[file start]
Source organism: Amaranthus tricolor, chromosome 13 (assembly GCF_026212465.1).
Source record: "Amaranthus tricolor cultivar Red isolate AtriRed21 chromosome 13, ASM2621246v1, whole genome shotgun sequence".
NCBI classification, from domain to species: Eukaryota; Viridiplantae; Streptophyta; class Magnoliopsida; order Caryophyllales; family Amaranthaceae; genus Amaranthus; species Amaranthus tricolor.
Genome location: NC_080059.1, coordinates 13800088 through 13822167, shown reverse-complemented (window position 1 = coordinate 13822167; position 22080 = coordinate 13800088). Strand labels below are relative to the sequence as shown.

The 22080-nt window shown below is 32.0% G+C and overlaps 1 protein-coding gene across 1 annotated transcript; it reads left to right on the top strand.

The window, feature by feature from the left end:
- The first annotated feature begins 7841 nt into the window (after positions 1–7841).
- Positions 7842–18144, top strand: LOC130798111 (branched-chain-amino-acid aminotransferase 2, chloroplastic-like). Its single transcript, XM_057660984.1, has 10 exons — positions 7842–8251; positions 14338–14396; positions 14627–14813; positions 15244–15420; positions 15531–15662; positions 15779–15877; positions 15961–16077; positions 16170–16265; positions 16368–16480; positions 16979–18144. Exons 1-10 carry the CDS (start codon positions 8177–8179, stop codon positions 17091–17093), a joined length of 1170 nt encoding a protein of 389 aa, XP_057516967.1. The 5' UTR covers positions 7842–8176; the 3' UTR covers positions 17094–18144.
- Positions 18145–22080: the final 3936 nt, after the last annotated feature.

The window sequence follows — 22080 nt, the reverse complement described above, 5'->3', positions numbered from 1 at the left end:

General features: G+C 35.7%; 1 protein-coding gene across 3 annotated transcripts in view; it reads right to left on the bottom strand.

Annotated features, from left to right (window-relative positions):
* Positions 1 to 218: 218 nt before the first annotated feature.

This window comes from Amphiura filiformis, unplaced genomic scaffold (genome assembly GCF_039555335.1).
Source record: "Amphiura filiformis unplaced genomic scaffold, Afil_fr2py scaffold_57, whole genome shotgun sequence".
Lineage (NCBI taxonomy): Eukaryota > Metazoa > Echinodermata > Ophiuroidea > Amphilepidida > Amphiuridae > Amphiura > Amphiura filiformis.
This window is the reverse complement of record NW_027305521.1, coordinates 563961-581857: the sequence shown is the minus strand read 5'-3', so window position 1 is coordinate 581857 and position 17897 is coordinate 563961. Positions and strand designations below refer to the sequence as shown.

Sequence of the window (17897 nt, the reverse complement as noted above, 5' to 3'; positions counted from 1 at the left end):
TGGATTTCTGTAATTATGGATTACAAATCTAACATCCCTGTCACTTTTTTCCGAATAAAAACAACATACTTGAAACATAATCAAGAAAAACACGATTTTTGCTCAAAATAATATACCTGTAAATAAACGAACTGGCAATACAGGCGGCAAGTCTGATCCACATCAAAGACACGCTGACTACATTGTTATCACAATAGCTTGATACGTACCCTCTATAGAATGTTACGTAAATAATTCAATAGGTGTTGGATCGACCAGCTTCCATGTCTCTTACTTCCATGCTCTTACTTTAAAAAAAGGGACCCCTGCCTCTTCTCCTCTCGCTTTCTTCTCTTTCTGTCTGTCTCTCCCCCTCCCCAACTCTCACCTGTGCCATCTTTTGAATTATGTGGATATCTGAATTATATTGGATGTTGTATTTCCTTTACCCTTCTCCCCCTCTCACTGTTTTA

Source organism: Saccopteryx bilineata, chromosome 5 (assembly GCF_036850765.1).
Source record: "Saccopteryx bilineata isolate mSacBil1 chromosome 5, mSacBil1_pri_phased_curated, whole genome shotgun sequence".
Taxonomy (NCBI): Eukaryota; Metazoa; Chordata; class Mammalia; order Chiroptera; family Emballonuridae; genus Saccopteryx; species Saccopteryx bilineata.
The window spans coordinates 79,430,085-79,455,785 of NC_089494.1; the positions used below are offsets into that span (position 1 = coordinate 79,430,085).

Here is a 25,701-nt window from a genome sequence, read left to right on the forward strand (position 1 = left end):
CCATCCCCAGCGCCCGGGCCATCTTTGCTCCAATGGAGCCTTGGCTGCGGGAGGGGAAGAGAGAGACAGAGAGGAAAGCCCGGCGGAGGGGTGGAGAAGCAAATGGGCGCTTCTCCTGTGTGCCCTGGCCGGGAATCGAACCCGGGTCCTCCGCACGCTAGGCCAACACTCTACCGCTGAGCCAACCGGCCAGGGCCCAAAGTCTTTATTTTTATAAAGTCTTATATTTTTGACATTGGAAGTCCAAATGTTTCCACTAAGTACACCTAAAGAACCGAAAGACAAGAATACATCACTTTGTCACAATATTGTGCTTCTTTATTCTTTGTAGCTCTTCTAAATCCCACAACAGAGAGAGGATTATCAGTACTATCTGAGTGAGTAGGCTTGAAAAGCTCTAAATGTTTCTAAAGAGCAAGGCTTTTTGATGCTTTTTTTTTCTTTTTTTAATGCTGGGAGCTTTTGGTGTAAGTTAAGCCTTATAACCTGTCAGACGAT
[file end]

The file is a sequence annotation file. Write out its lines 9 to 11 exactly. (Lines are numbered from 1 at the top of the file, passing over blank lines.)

- Positions 18145–22080: the final 3936 nt, after the last annotated feature.

The window sequence follows — 22080 nt, the reverse complement described above, 5'->3', positions numbered from 1 at the left end:

General features: G+C 35.7%; 1 protein-coding gene across 3 annotated transcripts in view; it reads right to left on the bottom strand.